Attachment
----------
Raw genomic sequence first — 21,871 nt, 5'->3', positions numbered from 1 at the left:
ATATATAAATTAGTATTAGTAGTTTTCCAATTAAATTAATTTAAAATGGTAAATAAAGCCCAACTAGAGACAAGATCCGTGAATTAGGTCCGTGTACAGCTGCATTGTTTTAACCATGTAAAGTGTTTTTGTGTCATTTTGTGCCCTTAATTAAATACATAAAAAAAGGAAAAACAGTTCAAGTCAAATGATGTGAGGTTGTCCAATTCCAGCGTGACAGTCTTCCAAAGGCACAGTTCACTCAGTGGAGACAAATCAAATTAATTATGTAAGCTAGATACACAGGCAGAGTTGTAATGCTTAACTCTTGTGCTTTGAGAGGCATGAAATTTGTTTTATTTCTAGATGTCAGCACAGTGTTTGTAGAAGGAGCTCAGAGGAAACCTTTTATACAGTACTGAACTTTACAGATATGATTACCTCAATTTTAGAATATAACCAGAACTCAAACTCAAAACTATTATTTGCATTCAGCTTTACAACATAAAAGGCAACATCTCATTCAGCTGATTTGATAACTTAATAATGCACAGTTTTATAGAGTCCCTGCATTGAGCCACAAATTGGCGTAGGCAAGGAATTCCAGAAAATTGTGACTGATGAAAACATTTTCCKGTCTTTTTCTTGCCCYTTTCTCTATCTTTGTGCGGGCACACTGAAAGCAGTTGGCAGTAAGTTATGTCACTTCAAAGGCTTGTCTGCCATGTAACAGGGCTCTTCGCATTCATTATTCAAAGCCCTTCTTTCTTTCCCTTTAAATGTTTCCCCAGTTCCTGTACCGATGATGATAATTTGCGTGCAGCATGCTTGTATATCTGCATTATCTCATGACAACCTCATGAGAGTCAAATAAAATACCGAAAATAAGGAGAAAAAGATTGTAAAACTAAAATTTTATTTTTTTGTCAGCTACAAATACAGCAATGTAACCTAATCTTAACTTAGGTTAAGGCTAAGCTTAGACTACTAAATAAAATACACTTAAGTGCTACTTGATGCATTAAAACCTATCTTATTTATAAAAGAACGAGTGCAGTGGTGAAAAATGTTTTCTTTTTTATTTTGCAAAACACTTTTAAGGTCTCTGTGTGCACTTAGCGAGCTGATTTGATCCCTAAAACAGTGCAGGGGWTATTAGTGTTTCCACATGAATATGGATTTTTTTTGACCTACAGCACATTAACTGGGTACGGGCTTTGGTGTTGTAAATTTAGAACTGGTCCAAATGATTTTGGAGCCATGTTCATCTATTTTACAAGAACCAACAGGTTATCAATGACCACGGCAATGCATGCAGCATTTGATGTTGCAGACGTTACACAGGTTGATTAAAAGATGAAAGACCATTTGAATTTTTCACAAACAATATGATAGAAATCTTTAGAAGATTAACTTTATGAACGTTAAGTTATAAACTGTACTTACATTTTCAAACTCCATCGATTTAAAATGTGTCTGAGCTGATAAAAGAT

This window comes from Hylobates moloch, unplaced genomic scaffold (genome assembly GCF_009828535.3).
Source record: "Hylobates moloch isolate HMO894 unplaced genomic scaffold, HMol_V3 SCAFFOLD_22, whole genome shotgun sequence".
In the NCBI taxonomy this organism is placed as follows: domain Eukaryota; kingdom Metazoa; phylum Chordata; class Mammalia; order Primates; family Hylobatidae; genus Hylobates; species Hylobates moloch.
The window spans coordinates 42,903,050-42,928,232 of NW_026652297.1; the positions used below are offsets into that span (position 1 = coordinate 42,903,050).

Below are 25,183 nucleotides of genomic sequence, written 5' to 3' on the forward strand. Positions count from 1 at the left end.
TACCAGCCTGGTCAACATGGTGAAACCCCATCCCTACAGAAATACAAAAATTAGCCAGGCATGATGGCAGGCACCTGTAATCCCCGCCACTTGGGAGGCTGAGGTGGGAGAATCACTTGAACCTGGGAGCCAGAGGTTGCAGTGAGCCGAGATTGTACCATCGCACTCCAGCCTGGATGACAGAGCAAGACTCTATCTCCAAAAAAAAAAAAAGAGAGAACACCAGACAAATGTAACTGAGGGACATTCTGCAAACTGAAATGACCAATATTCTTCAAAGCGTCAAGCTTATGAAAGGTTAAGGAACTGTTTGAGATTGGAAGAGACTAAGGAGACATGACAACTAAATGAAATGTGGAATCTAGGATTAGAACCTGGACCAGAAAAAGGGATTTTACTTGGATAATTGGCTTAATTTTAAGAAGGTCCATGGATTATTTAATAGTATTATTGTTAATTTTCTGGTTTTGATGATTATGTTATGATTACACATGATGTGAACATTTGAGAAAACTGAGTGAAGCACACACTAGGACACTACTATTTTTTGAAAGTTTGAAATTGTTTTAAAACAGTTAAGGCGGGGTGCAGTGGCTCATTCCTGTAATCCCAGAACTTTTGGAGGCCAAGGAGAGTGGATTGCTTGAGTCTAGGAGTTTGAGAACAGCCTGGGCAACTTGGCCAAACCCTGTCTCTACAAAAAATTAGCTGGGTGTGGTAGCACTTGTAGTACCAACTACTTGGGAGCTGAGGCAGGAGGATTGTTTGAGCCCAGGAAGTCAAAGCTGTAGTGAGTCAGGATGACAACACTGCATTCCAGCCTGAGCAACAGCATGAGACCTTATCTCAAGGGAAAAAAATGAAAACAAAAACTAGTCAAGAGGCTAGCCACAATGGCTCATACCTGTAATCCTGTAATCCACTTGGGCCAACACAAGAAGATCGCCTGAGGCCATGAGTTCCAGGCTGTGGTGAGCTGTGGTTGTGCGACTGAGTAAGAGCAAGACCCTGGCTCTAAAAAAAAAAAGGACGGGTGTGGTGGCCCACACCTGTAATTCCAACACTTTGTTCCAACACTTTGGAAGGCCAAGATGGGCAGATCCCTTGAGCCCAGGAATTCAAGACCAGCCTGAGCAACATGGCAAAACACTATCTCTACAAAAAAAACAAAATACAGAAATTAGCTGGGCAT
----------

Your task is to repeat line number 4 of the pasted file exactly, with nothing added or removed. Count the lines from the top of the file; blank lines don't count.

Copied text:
Source record: "Hylobates moloch isolate HMO894 unplaced genomic scaffold, HMol_V3 SCAFFOLD_22, whole genome shotgun sequence".